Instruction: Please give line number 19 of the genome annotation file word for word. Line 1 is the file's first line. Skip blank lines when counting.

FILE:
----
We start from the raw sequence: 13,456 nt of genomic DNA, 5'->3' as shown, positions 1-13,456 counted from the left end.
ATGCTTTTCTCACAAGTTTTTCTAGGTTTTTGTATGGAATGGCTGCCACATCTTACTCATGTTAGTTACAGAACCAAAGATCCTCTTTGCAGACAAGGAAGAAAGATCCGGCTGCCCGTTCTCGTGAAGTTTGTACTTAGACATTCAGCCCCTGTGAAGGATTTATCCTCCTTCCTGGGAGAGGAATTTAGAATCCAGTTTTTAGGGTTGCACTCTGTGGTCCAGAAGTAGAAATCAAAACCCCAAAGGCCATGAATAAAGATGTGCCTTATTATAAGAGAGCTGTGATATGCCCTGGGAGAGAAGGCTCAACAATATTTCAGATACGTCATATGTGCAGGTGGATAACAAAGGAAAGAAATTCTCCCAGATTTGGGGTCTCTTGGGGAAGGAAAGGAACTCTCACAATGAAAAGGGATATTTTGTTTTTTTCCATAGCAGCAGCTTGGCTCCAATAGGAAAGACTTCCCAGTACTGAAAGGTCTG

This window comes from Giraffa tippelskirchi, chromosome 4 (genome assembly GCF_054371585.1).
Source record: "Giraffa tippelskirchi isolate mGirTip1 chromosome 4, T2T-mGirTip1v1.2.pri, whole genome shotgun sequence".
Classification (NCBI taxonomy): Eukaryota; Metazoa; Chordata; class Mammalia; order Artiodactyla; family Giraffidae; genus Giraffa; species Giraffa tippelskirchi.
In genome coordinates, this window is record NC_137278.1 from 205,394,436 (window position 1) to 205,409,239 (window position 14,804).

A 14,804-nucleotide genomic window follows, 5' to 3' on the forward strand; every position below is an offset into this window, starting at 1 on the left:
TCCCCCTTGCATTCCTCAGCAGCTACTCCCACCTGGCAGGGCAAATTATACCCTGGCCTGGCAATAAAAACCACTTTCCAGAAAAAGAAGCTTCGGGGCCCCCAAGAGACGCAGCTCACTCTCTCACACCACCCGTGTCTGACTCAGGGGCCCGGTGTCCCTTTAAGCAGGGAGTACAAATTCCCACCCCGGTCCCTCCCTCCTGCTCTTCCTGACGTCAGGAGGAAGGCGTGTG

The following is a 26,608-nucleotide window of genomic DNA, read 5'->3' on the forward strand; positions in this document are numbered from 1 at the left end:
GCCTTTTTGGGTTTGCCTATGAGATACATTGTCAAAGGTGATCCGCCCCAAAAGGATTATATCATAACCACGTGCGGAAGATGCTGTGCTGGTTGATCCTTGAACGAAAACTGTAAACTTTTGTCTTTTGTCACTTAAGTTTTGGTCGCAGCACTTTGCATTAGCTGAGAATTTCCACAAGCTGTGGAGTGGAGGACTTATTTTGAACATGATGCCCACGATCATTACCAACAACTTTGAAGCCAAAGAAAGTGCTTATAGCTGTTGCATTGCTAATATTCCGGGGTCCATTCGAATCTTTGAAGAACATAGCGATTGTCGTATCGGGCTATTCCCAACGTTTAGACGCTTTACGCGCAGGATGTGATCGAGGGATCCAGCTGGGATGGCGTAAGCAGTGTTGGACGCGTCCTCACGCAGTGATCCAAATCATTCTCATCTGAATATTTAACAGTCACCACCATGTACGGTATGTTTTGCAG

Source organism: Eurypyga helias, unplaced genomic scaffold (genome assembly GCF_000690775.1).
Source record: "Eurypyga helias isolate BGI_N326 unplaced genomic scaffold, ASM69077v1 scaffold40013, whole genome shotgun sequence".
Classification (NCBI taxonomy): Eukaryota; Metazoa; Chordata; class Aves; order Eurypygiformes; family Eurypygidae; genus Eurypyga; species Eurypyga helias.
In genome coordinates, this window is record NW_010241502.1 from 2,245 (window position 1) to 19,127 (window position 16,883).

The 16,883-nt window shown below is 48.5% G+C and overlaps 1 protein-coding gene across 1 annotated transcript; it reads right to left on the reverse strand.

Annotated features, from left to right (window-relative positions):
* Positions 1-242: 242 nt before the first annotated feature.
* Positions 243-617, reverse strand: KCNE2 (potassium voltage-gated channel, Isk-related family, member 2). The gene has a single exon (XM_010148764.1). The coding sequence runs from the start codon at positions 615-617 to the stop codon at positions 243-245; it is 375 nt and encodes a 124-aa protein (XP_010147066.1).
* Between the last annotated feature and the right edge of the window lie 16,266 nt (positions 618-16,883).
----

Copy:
* Between the last annotated feature and the right edge of the window lie 16,266 nt (positions 618-16,883).